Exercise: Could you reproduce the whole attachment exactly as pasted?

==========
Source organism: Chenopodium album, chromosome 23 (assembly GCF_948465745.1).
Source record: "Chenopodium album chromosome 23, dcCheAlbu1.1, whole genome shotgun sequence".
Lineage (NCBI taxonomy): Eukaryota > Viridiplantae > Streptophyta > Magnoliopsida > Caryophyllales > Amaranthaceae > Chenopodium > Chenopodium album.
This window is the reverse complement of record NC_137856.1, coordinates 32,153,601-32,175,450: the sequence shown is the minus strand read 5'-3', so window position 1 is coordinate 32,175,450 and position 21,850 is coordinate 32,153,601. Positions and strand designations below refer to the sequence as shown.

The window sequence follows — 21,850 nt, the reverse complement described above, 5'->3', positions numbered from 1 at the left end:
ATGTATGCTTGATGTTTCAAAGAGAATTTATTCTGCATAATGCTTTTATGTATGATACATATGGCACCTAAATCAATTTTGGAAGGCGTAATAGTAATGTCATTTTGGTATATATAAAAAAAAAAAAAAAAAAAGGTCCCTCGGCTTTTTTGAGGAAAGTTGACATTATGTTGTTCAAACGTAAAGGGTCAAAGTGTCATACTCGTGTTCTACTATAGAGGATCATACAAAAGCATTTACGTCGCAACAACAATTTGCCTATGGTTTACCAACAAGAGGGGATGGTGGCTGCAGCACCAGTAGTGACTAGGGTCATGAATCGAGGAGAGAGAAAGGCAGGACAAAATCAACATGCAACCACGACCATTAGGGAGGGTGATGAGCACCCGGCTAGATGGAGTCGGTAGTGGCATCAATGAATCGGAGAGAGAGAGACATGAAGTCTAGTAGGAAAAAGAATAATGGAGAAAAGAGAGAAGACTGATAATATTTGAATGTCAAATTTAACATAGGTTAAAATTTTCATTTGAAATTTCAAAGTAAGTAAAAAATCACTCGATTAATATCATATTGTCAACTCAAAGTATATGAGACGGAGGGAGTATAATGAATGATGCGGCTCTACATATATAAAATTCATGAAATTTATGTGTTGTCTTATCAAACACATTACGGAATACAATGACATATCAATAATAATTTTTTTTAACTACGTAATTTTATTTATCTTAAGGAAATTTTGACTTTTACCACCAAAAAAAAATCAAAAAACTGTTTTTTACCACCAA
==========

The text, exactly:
Source organism: Chenopodium album, chromosome 23 (assembly GCF_948465745.1).
Source record: "Chenopodium album chromosome 23, dcCheAlbu1.1, whole genome shotgun sequence".
Lineage (NCBI taxonomy): Eukaryota > Viridiplantae > Streptophyta > Magnoliopsida > Caryophyllales > Amaranthaceae > Chenopodium > Chenopodium album.
This window is the reverse complement of record NC_137856.1, coordinates 32,153,601-32,175,450: the sequence shown is the minus strand read 5'-3', so window position 1 is coordinate 32,175,450 and position 21,850 is coordinate 32,153,601. Positions and strand designations below refer to the sequence as shown.

The window sequence follows — 21,850 nt, the reverse complement described above, 5'->3', positions numbered from 1 at the left end:
ATGTATGCTTGATGTTTCAAAGAGAATTTATTCTGCATAATGCTTTTATGTATGATACATATGGCACCTAAATCAATTTTGGAAGGCGTAATAGTAATGTCATTTTGGTATATATAAAAAAAAAAAAAAAAAAAGGTCCCTCGGCTTTTTTGAGGAAAGTTGACATTATGTTGTTCAAACGTAAAGGGTCAAAGTGTCATACTCGTGTTCTACTATAGAGGATCATACAAAAGCATTTACGTCGCAACAACAATTTGCCTATGGTTTACCAACAAGAGGGGATGGTGGCTGCAGCACCAGTAGTGACTAGGGTCATGAATCGAGGAGAGAGAAAGGCAGGACAAAATCAACATGCAACCACGACCATTAGGGAGGGTGATGAGCACCCGGCTAGATGGAGTCGGTAGTGGCATCAATGAATCGGAGAGAGAGAGACATGAAGTCTAGTAGGAAAAAGAATAATGGAGAAAAGAGAGAAGACTGATAATATTTGAATGTCAAATTTAACATAGGTTAAAATTTTCATTTGAAATTTCAAAGTAAGTAAAAAATCACTCGATTAATATCATATTGTCAACTCAAAGTATATGAGACGGAGGGAGTATAATGAATGATGCGGCTCTACATATATAAAATTCATGAAATTTATGTGTTGTCTTATCAAACACATTACGGAATACAATGACATATCAATAATAATTTTTTTTAACTACGTAATTTTATTTATCTTAAGGAAATTTTGACTTTTACCACCAAAAAAAAATCAAAAAACTGTTTTTTACCACCAA